Artistic Shows about the Moulin Rouge
The Moulin Rouge provoked numerous artistic interpretations. Thousands of tourists who visited the 18th district took photos of the cabaret’s architecture. Ever since its creation, artists have appreciated the cabaret and have often tried to represent the life that took place there. At a time when photography was just beginning, posters that promoted the cabaret were considered to be veritable works of art that were then diffused throughout the world and that, ultimately, helped to make its reputation go international.
Moulin Rouge Posters
Two master poster artists were commissioned by the Moulin Rouge: Jules Chéret (1836-1938) and Henri de Toulouse-Lautrec. The atypical post-impressionist painter and silhouette lithographer created posters that are still printed today, especially for those who wax nostalgic about the bohemian era. Among his most famous French Cancan posters is a portrait of the dancer nicknamed “La Goulue.” Toulouse-Lautrec also painted scenes of life in and around the Moulin Rouge, paintings that are not only worthy of their artistic valor but which document daily life at the cabaret.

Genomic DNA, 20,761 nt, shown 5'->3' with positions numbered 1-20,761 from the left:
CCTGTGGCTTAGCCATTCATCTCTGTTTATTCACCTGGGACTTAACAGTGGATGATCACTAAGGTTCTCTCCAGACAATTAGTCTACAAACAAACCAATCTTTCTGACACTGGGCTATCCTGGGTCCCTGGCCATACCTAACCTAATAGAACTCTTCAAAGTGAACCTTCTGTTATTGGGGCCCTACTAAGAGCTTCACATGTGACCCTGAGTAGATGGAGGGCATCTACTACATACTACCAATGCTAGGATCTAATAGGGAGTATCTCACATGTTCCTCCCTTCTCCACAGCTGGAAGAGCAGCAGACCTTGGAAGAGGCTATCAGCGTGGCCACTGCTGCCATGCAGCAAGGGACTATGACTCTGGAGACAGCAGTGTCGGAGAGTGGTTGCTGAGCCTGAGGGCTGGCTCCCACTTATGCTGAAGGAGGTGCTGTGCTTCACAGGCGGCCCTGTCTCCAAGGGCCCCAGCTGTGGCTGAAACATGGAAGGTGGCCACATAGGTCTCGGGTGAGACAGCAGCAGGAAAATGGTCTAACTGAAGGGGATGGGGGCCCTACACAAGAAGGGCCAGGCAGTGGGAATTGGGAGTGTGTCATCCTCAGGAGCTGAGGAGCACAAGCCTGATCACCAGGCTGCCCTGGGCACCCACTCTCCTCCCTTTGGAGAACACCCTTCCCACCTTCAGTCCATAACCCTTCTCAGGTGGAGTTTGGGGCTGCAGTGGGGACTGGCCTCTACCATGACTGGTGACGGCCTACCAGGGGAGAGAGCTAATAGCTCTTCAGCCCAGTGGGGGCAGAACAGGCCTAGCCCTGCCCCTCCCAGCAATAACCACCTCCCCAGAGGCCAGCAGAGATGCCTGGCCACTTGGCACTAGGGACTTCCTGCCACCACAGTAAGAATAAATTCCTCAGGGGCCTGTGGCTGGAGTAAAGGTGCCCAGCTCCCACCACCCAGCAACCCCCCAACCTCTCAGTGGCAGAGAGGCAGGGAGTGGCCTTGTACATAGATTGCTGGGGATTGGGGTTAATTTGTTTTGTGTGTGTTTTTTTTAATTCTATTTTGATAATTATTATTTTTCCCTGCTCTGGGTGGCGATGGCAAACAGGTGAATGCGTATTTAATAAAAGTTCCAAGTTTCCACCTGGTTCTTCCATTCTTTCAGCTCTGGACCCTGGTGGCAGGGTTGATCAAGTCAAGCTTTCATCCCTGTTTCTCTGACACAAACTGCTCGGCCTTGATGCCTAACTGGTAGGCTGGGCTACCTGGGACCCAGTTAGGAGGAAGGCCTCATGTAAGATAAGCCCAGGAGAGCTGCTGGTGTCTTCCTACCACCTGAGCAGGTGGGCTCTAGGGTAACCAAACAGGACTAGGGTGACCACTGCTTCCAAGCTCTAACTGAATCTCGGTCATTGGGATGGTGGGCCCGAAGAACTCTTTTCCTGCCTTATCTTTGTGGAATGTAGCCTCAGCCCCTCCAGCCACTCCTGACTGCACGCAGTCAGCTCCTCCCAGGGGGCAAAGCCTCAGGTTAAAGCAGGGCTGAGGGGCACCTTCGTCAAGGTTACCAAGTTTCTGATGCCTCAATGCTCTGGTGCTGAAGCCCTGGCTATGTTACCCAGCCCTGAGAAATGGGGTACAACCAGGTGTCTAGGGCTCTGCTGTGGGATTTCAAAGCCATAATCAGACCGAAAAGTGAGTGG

The Moulin Rouge and the 7th Art (Painting)
Many films have drawn inspiration from or explicitly used the Moulin Rouge as their main subject, most notably the 2001 film Moulin Rouge by Baz Luhrmann starring Nicole Kidman and Ewan McGregor. The musical comedy retraces the beginnings of the cabaret in a bohemian and glamourous Parisian setting with modern remakes of upbeat songs.
Another film entitled Moulin Rouge (1952) recounts the life of painter Henri de Toulouse-Lautrec and is directly linked to the cabaret.
More recently, Woody Allen’s film Midnight in Paris starring Owen Wilson revisits the Moulin Rouge in the 1920s.
There’s also the film French Cancan directed by Jean Renoir, the painter Auguste Renoir’s second son who, in his 1954 film, imagined the story behind the creation of the Moulin Rouge by a certain Henri Danglard, played by Jean Gabin.
Singing About the Moulin Rouge
It’s impossible not to mention the song Moulin Rouge by Juliette Gréco, “Moulin des amours tu tournes tes ailes, au ciel des beaux jours moulin des amours.”
The Moulin Rouge’s reputation is not a done deal. Founded in 1889, the cabaret has gone through decades without hardly looking a day older (except for a fire in the 1910s). The cabaret continues to inspire artists across the board. An icon of the capital and a major tourist site that’s not to be missed, the Moulin Rouge will persist as an artistic reference for decades to come.